As with wireless connectivity, your phone’s Bluetooth functionality should also be turned off when you’re not using it. Many devices are preset to use default settings that allow other users with a little knowledge to connect to your device, even without your knowledge. Cybercriminals could potentially access your device and copy files, or gain access to other devices that are attached to your Bluetooth device. Additionally, hackers could potentially identify what networks you’ve previously connected to, and with that information could quite easily spoof (masquerade as) those networks and fool your device into connecting to them. Once connected, your device is “pwned” – a hacker could deploy malware, steal your data or monitor your communications and location. You wouldn’t know.
To close the Bluetooth door you should:
  • Turn off Bluetooth when you’re not using it.
  • Disable any Bluetooth feature that allows devices to connect to you automatically.
  • Set Bluetooth to be undiscoverable, that is, not to broadcast your device details so that other Bluetooth devices can detect your presence.
  • Disable any automatic scanning or discovery of other Bluetooth devices in your proximity.
  • Delete any Bluetooth profiles you no longer use, do not leave a back door to any hacker
  • Always use a pass code when connecting to other devices – even if you trust them – you don’t know who else is watching.
  • Never attempt to pair with any device or cell phone you do not know.
  • Set Bluetooth to use a pass code that is longer than 4 digits.
  • Always choose your own passcode instead of the default setting which is inevitably something like 1234.
  • Change the code frequently and do not use obvious codes.


NFC or near field communication is a relatively new technology that enables devices to communicate with one another (or transfer data and files) simply by having the two devices in close proximity to one another. According to McAfee “it’s possible for attackers to use technologies that allow them to eavesdrop on your payments or steal and transmit your credentials by extending the range of the wireless signal. Your data may also be manipulated or corrupted by an attacker” (for more see How to Keep Crooks Out of Your ‘Mobile Wallet’).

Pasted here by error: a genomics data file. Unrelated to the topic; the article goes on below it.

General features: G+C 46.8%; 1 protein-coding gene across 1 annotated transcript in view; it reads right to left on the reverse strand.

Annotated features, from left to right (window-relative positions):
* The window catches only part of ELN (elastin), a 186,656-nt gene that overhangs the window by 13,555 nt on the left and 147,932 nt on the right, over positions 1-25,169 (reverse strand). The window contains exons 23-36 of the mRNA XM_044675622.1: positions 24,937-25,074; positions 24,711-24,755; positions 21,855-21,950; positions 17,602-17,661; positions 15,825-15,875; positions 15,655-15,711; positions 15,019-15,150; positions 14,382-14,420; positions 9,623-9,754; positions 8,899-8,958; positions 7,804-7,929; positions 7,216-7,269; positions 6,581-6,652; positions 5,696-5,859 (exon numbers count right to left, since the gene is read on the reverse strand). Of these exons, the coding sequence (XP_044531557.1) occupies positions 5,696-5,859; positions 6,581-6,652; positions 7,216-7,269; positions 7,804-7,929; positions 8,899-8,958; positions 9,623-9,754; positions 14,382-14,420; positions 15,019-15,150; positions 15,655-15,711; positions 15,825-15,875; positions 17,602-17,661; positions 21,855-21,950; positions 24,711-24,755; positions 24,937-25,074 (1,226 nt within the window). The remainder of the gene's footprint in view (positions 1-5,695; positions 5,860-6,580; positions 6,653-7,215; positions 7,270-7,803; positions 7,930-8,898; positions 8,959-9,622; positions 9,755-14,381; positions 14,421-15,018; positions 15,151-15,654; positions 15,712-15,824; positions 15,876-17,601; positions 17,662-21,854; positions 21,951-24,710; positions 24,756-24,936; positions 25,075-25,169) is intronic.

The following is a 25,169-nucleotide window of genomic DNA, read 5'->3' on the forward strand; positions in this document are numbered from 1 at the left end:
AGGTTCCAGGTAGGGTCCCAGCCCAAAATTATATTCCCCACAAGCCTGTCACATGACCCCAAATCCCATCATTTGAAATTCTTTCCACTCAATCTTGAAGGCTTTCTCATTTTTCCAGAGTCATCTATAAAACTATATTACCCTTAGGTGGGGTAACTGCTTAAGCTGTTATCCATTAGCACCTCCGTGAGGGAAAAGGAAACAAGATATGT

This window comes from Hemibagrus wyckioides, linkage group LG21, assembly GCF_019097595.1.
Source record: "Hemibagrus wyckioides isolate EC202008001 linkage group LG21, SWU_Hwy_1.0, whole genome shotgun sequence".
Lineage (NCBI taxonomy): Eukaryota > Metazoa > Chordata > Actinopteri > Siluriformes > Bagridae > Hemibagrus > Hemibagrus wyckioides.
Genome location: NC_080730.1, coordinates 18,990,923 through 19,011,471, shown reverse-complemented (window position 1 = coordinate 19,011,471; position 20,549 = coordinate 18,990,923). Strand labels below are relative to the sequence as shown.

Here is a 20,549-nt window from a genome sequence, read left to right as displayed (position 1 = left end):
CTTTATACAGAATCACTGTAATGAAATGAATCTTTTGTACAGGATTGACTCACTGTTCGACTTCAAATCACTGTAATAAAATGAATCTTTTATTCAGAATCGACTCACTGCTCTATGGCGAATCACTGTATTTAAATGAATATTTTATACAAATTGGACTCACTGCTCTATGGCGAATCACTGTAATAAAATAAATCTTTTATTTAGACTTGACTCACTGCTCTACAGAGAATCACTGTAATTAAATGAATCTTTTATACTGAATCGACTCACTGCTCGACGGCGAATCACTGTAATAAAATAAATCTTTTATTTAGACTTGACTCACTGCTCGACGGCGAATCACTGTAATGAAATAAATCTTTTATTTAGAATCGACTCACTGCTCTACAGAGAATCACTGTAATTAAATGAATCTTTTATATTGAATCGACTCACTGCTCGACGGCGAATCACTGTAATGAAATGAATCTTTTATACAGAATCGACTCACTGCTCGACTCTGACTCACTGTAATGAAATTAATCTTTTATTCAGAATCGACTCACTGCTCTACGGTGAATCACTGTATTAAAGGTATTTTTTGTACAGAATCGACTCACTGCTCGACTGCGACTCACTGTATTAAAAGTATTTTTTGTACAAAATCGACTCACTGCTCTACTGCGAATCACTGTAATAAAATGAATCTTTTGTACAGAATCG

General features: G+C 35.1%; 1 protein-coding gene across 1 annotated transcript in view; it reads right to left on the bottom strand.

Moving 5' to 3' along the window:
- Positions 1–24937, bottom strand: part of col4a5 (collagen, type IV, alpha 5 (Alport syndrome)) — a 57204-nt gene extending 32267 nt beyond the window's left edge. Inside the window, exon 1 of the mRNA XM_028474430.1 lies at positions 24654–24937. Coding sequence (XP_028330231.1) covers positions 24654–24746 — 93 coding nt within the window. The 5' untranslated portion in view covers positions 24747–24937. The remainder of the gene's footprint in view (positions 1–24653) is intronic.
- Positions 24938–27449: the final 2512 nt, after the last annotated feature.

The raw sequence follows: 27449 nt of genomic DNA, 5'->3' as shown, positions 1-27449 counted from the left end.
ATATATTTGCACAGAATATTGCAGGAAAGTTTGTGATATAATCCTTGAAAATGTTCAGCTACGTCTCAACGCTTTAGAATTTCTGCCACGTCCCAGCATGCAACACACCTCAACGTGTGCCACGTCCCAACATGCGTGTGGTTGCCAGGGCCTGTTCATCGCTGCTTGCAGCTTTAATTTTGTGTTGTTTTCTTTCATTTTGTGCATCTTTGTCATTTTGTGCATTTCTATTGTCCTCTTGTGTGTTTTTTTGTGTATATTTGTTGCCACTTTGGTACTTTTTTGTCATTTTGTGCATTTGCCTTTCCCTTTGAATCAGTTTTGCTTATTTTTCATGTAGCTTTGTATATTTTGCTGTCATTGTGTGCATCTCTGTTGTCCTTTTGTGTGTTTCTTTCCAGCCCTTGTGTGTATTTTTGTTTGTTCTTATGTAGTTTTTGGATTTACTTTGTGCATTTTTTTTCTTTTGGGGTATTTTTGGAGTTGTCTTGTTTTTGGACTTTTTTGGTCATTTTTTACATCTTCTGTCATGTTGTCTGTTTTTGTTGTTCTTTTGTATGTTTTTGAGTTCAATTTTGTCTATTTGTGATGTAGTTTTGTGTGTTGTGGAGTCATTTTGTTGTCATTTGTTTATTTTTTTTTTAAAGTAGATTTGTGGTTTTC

Closing the NFC door is as simple as keeping NFC turned off until you need to use it and ensure that no other devices are in proximity if using NFC to affect payment.


Downloading software to your device is a potentially dangerous exercise (from a device security point of view) unless you can ensure that the software in question is safe. How often have you been told about (or read about) a new app that you really want, and without further consideration you point your device’s web browser to the website mentioned and click on a download link? If the answer is ‘never’ then you’re on the right track. If ‘all the time’ comes to mind then you’re at great risk and your device may already be infected with some form of malicious software and you might want to consider debugging your device.
To close the Downloads door you should:
  • Only download software from reputable app stores like Google Play™, the Apple App Store, etc. Not that this guarantees your safety, but it will significantly reduce your risk.
  • If you are an Android user then you should always avoid installing non-Play Store applications and can enforce this choice by disabling (unchecking) the “unknown sources” option in your device’s Applications Settings menu. While you’re there you should also enable (check) the “verify apps” option which adds an extra level of protection against questionable apps.
  • Before downloading any app you should research the app and its publishers. You can do this by searching the web for the app’s name or publisher’s name to see whether any complaints or compliments have been posted on websites or forums, and whether the app itself has been submitted to websites such as to test them for malicious code.
  • Check the publisher’s website and see what other apps they’ve produced in the past and check them out too. If past apps have been problematic then perhaps their latest app might follow suit.
  • Check other users’ reviews and ratings to see if an application is safe. Bear in mind that any testimonials or reviews published on the publisher’s website could be fabricated, so place more emphasis on ratings and reviews you find on independent websites.
  • Check what permissions are being granted to the app (this will indicate what data the app would have access to and what sorts of capabilities it would have). If you’re supposedly downloading a neat new game then you should beware if the app is able to read your messages and phonebook for example.
  • Read the app’s privacy policy and end-user license agreement thoroughly. Know what information the publisher will have access to and how it will be used.